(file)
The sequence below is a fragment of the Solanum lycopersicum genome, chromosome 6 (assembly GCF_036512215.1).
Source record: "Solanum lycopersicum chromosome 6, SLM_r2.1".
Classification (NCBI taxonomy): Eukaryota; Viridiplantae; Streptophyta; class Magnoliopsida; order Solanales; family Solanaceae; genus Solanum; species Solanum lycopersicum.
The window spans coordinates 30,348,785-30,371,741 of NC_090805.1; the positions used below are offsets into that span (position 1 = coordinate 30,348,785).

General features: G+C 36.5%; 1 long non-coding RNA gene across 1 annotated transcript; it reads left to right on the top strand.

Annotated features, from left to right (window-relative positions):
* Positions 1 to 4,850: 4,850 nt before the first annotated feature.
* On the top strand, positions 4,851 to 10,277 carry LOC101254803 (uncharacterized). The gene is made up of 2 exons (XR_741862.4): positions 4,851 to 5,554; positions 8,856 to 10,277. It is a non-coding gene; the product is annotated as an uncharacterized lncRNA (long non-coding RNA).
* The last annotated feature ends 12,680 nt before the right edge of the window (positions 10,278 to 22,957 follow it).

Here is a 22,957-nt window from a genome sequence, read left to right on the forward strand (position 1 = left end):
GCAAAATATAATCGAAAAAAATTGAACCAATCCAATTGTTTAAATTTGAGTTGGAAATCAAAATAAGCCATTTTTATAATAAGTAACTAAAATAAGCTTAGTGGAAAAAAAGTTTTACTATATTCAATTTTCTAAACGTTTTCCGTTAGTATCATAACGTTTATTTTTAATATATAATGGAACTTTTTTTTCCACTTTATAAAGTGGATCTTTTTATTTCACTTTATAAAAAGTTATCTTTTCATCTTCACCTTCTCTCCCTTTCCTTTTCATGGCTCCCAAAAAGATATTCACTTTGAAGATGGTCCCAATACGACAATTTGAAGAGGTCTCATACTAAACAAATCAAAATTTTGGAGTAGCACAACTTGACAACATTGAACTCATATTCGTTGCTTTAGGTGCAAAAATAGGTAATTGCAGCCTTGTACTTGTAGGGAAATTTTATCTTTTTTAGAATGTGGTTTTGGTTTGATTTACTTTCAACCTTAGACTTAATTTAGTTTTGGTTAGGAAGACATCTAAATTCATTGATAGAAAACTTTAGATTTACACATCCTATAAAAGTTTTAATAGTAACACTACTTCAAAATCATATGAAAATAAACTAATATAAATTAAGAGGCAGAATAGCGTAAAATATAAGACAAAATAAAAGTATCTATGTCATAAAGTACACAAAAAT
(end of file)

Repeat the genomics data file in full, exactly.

The sequence below is a fragment of the Solanum lycopersicum genome, chromosome 6 (assembly GCF_036512215.1).
Source record: "Solanum lycopersicum chromosome 6, SLM_r2.1".
Classification (NCBI taxonomy): Eukaryota; Viridiplantae; Streptophyta; class Magnoliopsida; order Solanales; family Solanaceae; genus Solanum; species Solanum lycopersicum.
The window spans coordinates 30,348,785-30,371,741 of NC_090805.1; the positions used below are offsets into that span (position 1 = coordinate 30,348,785).

General features: G+C 36.5%; 1 long non-coding RNA gene across 1 annotated transcript; it reads left to right on the top strand.

Annotated features, from left to right (window-relative positions):
* Positions 1 to 4,850: 4,850 nt before the first annotated feature.
* On the top strand, positions 4,851 to 10,277 carry LOC101254803 (uncharacterized). The gene is made up of 2 exons (XR_741862.4): positions 4,851 to 5,554; positions 8,856 to 10,277. It is a non-coding gene; the product is annotated as an uncharacterized lncRNA (long non-coding RNA).
* The last annotated feature ends 12,680 nt before the right edge of the window (positions 10,278 to 22,957 follow it).

Here is a 22,957-nt window from a genome sequence, read left to right on the forward strand (position 1 = left end):
GCAAAATATAATCGAAAAAAATTGAACCAATCCAATTGTTTAAATTTGAGTTGGAAATCAAAATAAGCCATTTTTATAATAAGTAACTAAAATAAGCTTAGTGGAAAAAAAGTTTTACTATATTCAATTTTCTAAACGTTTTCCGTTAGTATCATAACGTTTATTTTTAATATATAATGGAACTTTTTTTTCCACTTTATAAAGTGGATCTTTTTATTTCACTTTATAAAAAGTTATCTTTTCATCTTCACCTTCTCTCCCTTTCCTTTTCATGGCTCCCAAAAAGATATTCACTTTGAAGATGGTCCCAATACGACAATTTGAAGAGGTCTCATACTAAACAAATCAAAATTTTGGAGTAGCACAACTTGACAACATTGAACTCATATTCGTTGCTTTAGGTGCAAAAATAGGTAATTGCAGCCTTGTACTTGTAGGGAAATTTTATCTTTTTTAGAATGTGGTTTTGGTTTGATTTACTTTCAACCTTAGACTTAATTTAGTTTTGGTTAGGAAGACATCTAAATTCATTGATAGAAAACTTTAGATTTACACATCCTATAAAAGTTTTAATAGTAACACTACTTCAAAATCATATGAAAATAAACTAATATAAATTAAGAGGCAGAATAGCGTAAAATATAAGACAAAATAAAAGTATCTATGTCATAAAGTACACAAAAAT